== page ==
Unfortunately this great man, who I believe has more friends than anybody in this town if the attendance at Wednesday's luncheon was any indication, is battling cancer. A lot of people, including myself, say a little prayer each night, hoping he can win this battle. And believe me, no one has won more battles than he has in making this a great medical center.Jottings
• Some of the University of Minnesota regents have been talking about the possibility of tearing down the Indoor Fieldhouse on University Avenue and replacing it with a more modern Sports Pavilion that would house all of the men's and women's non-revenue sports.
• Tom Stillman was named the new owner of the St. Louis Blues this week. Stillman attended Edina High School and the University of Minnesota Law School and is now chairman and CEO of St. Louis-based beer distributor Summit Distributing.
• Former Bemidji State basketball player James Ellisor worked out for the Timberwolves in a closed tryout Wednesday. Ellisor, a 6-5 forward, was the Daktronics Division II national player of the year last year after averaging 21.9 points per game.
• As of Tuesday night, two of the Twins' top prospects, Miguel Sano and Eddie Rosario, lead or were among league leaders in multiple categories for the Class A Beloit Snappers. Sano, batting .304, leads the Midwest League in home runs with 10, leads in RBI with 32, is second in the league lead in walks with 20 and also leads the league with 39 strikeouts. Sano also is second in the league with a .421 on-base percentage and leads the league with a .670 slugging percentage.
• In the USHL playoffs, Gophers recruit Taylor Cammarata is fifth in scoring with seven goals and three assists in 10 games for Waterloo, who will play Green Bay in the Clark Cup Finals starting this weekend. ... Also playing for the Black Hawks is Gophers recruit A.J. Michaelson, who has two goals and four assists.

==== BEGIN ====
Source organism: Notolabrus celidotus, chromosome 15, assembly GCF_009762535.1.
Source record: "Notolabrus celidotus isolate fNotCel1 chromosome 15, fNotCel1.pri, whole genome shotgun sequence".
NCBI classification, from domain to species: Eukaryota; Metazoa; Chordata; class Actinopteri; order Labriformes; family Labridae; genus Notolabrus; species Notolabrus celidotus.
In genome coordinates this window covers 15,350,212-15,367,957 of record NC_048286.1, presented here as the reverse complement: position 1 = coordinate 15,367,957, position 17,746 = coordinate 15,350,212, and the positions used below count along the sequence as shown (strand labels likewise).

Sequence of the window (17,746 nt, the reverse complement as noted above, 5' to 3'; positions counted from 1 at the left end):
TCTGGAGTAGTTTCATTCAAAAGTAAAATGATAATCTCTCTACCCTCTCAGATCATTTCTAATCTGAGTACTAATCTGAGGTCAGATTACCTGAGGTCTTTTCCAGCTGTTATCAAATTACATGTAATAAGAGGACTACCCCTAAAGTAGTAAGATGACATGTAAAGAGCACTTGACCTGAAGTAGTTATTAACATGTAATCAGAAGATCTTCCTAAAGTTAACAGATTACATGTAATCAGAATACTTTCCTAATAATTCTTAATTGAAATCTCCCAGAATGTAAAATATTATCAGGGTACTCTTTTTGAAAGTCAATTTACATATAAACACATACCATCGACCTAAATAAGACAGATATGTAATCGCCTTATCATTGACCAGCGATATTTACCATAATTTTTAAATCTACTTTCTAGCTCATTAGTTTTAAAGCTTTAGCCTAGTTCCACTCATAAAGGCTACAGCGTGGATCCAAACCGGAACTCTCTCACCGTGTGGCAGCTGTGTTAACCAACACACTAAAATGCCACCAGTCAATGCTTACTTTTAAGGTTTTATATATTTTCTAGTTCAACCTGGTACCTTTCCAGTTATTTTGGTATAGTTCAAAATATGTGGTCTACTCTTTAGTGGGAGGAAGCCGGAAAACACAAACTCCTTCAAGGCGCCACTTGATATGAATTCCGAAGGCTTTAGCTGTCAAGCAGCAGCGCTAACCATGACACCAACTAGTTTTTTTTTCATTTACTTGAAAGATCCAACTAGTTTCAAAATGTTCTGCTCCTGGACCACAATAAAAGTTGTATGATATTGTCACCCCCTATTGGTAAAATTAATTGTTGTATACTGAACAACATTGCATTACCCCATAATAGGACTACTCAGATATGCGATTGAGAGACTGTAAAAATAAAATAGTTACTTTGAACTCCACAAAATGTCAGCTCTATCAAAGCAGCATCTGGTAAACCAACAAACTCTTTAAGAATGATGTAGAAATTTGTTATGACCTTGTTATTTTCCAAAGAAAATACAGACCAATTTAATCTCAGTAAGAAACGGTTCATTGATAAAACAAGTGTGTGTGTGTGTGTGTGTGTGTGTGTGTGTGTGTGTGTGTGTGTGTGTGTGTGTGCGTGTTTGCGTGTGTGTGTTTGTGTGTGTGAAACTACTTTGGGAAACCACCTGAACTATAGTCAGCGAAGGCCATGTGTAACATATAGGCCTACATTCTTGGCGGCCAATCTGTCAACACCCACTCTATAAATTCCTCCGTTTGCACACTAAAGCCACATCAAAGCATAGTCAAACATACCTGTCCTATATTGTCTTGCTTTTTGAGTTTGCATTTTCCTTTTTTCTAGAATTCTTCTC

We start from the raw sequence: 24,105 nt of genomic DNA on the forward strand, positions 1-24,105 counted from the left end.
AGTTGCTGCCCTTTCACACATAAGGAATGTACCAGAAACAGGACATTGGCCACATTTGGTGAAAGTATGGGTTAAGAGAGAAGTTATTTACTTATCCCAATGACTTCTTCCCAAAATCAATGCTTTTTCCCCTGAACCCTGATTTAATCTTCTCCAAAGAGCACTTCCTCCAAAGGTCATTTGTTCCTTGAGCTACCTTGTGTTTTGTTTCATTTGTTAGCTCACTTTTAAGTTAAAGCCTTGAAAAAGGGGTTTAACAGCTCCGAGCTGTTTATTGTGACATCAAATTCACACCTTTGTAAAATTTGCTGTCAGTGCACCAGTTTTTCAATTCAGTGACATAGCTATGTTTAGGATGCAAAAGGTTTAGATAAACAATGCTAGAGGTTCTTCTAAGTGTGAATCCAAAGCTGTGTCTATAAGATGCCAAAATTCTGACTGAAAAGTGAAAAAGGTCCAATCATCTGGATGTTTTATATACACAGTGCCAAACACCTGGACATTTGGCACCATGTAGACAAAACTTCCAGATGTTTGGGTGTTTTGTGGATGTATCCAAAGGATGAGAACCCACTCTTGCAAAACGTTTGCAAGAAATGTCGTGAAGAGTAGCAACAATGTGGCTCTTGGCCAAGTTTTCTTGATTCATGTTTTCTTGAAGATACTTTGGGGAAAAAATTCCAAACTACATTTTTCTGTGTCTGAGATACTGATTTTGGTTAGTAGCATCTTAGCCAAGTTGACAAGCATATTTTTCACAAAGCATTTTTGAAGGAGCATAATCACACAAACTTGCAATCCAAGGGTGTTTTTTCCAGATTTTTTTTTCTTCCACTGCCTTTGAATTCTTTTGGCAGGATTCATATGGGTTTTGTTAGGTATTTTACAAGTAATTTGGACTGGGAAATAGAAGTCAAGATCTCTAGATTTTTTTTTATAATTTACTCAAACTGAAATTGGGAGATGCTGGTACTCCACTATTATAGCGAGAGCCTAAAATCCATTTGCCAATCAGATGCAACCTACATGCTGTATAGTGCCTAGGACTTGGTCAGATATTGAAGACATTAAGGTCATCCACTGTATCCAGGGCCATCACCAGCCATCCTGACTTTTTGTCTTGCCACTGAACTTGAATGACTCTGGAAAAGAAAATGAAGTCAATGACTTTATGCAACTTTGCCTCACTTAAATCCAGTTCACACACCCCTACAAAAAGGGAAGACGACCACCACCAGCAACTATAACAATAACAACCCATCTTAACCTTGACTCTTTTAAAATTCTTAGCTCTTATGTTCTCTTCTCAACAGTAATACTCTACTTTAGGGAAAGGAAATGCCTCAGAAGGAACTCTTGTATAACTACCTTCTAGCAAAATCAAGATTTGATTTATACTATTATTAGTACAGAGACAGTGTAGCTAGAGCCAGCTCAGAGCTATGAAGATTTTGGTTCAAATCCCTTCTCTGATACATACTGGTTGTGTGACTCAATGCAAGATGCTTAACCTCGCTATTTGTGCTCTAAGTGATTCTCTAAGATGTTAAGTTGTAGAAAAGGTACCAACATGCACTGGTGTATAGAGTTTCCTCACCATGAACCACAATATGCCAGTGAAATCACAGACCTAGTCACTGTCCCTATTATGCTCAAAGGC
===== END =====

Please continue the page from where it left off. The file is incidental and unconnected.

• Frontier Field, home of the Twins' Class AAA Rochester (N.Y.) affiliate, set a regular-season attendance record of 13,584 Sunday to see Boston's Pawtucket farm team beat the Yankees' Scranton/Wilkes-Barre affiliate 7-5. The draw was Scranton lefthander Andy Pettitte, who gave up five runs in five innings in a rehab start on assignment from the Yankees. The game was played in Rochester because the Scranton/Wilkes-Barre stadium is being rebuilt, and Rochester will play host to more games during the renovation.
• On the ex-Gopher minor league baseball front, Mike Kvasnicka, who was an infielder in college and has been switched to catcher, is struggling in his second season with the Lexington Legends, the Class A affiliate of the Houston Astros. Kvasnicka is hitting .152 but does have two home runs and eight RBI. Also playing for Lexington is former Gophers outfielder Justin Gominsky, who is hitting .200 with three RBI and five runs scored in 16 games.
Sid Hartman can be heard weekdays on WCCO AM-830 at 6:40, 7:40 and 8:40 a.m. and on Sundays at 9:30 a.m. email@example.com